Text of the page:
Already Indonesia is a country where mobile Internet relatively to the total Internet users is the highest in South East Asia and one of the highest in the world. But still the total Internet penetration of just 21% in Indonesia is the lowest in SEA. According to Nielsen’s upcoming Southeast Asia Digital Consumer Report already 48% of all Internet users in Indonesia use a mobile phone to access the Internet. Considering that Indonesia is an archipelago which comprises around 18.000 islands this is not really surprising for obvious reasons.
But there are more strong signs that in the next years mobile Internet will surge like nowhere else in the world.
Telco’s need new income sources
The last years not even the sky was the limit for Indonesian telco’s like Telkomsel and XL. With mobile device sales showing growth percentages of 25% and up Telco’s didn’t have to worry whether there was a market for their services. But 2011 will probably be the first year that the growth of mobile subscriptions will drop below 10%. Obviously this will put pressure on the directors of these Telco’s since shareholders are spoiled and keep wanting more obviously.
The logical next source of income for these Telco’s are add-on services of which mobile Internet and ringtones are the most interesting ones. Telco’s are currently investing heavily in improving and expending their broadband services making sure they’re fully armed for the battle for the mobile Internet users. Indonesia already sees a shift in advertising messages by Telco’s where the emphasis will be put more on add on services or selling hot devices with mobile broadband subscriptions.
Indonesians love their gadgets
Now this must sound like a ridiculous part of my plead, after all everyone loves gadgets. True, but believe me, Indonesia is different way much different. In 1948 Abraham Maslow published a paper A Theory of Human Motivation which explains the hierarchy of human needs. You know, food, water sleep and sex and when there’s still money available people move on to safety issues etc. Well, for Indonesia this pyramid of human needs should definitely be redesigned by adding a motorbike and handphone to the bottom layer of basic needs.
People making $400 per month easily take credit for buying a phone and because status counts it will often be a cool smartphone. Both the launch events of the Galaxy Tab P1000 and the Galaxy Tab 10.1 in Jakarta looked like mass hysteria events. The last one got hundreds of people who slept outside Pacific Place to not miss their shot at a one time discount and the event even caused fights in the crowd as the number of people waiting by far exceeded the number of available devices.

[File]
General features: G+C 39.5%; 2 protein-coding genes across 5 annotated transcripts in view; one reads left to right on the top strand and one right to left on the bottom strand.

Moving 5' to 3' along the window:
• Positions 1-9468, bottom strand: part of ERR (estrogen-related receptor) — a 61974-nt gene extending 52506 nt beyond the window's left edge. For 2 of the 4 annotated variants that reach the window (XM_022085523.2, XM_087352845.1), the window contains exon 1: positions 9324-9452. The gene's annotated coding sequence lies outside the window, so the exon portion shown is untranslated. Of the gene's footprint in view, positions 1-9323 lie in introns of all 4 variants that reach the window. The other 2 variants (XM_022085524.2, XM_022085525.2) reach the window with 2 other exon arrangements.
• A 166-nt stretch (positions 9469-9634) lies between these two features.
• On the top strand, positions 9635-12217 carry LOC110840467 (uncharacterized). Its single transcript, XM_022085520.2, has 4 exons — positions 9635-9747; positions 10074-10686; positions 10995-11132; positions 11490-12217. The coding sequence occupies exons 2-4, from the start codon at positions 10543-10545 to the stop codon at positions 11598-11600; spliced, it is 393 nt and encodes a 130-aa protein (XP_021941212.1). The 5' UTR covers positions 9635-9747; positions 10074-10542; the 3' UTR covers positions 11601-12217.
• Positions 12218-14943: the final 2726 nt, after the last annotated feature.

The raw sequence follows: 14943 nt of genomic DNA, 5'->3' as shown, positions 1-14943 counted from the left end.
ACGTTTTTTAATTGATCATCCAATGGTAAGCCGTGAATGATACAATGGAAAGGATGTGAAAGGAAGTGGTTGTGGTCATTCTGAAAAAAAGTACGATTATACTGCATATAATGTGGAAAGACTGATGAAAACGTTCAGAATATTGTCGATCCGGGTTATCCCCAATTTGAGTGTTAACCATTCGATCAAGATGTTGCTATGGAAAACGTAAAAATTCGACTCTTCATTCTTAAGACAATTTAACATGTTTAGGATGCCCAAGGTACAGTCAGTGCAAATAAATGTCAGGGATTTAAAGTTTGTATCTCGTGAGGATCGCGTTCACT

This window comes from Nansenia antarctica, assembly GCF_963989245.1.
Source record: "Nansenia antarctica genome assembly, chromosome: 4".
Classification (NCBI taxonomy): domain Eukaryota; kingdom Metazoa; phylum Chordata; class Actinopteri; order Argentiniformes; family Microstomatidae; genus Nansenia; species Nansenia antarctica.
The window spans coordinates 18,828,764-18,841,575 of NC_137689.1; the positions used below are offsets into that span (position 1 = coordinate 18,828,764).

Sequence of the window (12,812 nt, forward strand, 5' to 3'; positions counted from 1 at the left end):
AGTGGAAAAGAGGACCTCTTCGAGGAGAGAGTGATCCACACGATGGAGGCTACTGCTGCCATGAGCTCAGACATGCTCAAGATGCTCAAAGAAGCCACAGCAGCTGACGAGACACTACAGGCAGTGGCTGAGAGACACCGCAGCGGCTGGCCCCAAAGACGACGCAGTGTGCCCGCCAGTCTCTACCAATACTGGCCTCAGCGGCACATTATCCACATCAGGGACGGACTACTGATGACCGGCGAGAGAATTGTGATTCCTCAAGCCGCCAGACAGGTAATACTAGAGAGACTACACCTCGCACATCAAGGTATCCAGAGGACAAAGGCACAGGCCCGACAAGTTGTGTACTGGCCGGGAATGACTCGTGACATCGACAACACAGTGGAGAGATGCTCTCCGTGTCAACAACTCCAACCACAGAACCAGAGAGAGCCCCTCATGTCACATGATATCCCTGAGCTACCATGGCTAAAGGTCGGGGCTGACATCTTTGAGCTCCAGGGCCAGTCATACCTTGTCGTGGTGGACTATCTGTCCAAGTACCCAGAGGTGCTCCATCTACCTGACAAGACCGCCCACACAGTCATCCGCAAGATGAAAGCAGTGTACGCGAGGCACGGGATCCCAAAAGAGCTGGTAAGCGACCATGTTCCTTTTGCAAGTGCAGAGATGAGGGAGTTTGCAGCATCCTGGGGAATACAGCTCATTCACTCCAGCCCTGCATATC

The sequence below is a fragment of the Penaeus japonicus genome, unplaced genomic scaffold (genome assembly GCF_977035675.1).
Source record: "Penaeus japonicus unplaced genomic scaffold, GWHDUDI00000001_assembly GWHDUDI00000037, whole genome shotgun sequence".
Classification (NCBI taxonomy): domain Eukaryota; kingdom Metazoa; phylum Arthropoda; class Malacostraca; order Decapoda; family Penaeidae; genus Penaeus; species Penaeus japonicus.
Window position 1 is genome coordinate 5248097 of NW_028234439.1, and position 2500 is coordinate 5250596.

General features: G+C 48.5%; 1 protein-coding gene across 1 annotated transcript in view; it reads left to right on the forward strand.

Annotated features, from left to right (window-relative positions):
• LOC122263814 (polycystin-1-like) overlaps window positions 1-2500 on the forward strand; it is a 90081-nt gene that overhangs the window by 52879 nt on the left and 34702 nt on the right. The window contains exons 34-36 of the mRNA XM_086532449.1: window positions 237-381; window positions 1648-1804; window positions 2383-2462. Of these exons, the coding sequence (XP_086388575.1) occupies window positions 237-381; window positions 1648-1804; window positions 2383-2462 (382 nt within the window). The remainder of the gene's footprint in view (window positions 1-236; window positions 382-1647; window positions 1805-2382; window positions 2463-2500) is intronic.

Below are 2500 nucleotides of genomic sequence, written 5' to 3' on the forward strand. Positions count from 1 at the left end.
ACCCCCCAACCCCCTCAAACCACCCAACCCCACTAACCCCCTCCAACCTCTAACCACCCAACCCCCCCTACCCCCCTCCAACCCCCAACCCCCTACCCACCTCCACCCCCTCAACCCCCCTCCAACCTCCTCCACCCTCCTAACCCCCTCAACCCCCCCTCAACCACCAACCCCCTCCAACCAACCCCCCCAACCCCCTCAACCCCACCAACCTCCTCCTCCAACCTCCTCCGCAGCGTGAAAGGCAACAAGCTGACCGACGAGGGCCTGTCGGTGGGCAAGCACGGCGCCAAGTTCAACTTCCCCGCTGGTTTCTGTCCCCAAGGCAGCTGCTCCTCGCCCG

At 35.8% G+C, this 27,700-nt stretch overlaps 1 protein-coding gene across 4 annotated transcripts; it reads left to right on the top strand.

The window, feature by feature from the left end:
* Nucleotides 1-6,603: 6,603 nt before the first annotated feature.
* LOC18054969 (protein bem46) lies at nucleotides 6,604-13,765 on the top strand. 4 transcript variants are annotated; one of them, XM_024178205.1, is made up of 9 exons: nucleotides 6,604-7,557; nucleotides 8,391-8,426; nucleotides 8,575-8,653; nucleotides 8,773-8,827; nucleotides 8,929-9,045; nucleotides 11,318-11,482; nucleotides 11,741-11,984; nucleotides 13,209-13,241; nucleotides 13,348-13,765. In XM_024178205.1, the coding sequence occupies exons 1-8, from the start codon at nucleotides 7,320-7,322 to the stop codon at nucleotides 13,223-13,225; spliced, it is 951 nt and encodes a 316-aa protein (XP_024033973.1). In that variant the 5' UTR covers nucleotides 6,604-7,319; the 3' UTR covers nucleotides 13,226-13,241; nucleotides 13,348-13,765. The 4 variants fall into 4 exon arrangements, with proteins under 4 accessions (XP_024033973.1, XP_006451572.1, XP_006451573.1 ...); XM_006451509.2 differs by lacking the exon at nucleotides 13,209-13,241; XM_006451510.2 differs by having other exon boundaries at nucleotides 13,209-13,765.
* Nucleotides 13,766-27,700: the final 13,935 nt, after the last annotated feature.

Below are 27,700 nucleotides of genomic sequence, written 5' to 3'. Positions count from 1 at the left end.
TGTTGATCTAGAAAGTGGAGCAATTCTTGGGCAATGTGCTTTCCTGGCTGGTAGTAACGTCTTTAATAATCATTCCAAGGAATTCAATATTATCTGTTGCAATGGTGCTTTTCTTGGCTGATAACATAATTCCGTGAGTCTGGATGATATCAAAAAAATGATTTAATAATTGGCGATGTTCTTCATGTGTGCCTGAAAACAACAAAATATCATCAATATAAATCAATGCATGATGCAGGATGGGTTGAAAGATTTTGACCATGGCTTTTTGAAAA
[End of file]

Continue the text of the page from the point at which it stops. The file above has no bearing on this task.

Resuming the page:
Indonesia’s consumer electronics devices market, defined as the addressable market for computing devices, mobile handsets and video, audio and gaming products, is projected at about US$9.7bn in 2011. This is expected to increase to US$16.5bn by 2015, driven by growing affordability of key products and an expanding number of electronics retail outlets.
Indonesians NEED chatting and social media
Ever had meeting in Indonesia? Ever invited friends for dinner to your house? In Europe you will see that during a meeting phones are silenced and when having a dinner or party the use of mobile devices is mostly limited to the absolut minimum. Not so in Indonesia. During almost every gathering you will see at least 60% of the people engaging more in chatting, BBM or tweeting than really engaging the in real-life event they’re attending. This results in Indonesia being the 2nd largest country in the world of Facebook users and third on the list of countries producing the most tweets in the world.
The high usage of social media in Indonesia generates a social pressure for non-users which is hard to resist. An the most easiest and logical way to enter the would of social media is buying a mobile device with Internet access. A great article on the economist about Indonesia is called “Eat, Pray, Tweet” and hits the nail on the head.